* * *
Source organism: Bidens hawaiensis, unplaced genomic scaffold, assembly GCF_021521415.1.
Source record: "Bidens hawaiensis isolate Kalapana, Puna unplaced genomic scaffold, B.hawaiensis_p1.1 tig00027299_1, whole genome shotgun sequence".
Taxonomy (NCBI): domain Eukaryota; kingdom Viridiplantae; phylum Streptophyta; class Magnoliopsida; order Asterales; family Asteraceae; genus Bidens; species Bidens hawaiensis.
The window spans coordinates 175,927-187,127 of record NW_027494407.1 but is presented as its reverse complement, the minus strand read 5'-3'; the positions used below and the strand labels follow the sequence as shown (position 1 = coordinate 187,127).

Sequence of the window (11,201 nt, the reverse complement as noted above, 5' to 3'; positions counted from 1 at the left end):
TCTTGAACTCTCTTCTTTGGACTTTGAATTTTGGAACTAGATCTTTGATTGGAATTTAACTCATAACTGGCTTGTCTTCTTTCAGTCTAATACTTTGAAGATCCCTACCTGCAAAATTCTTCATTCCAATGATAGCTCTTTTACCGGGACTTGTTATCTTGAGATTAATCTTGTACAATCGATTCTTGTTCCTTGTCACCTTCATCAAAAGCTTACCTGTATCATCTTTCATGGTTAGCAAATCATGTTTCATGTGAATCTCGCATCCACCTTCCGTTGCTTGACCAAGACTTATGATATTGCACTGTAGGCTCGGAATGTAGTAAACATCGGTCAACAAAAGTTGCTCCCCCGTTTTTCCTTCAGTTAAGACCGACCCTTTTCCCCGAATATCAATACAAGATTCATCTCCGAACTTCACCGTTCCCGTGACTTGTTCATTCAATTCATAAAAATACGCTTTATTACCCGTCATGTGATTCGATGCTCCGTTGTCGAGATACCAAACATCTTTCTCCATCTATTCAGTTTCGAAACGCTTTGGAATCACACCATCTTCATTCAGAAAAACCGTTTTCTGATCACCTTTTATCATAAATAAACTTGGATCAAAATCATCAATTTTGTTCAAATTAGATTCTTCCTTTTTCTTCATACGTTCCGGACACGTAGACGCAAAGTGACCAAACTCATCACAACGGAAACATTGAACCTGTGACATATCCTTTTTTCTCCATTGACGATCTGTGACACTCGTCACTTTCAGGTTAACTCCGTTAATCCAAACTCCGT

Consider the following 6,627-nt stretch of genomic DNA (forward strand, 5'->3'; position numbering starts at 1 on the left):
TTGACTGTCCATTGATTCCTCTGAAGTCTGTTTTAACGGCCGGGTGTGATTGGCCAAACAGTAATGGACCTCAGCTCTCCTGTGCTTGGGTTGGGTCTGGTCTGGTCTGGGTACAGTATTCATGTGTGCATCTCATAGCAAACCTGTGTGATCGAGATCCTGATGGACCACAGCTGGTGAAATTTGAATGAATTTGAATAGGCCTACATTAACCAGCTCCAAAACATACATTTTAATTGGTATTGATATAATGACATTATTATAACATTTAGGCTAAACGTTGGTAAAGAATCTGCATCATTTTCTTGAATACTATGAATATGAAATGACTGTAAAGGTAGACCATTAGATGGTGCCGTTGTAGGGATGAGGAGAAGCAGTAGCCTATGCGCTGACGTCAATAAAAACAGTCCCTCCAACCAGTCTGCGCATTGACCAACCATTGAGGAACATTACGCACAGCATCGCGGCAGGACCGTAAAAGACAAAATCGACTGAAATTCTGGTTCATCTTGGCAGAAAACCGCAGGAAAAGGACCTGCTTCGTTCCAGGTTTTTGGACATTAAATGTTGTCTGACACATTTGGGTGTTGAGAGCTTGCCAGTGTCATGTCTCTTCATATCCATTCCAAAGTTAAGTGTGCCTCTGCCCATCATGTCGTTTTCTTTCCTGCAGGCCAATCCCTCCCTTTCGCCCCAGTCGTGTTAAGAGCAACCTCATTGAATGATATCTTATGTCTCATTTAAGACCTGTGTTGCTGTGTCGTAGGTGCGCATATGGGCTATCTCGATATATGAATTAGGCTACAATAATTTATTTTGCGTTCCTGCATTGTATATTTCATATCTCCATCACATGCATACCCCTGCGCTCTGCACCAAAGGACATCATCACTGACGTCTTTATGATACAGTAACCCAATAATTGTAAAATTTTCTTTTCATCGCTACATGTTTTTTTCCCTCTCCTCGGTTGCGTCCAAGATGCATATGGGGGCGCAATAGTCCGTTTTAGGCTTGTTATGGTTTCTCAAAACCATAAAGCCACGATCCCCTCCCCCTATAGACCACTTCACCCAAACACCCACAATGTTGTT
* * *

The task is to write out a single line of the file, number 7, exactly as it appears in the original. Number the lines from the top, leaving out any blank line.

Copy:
Consider the following 6,627-nt stretch of genomic DNA (forward strand, 5'->3'; position numbering starts at 1 on the left):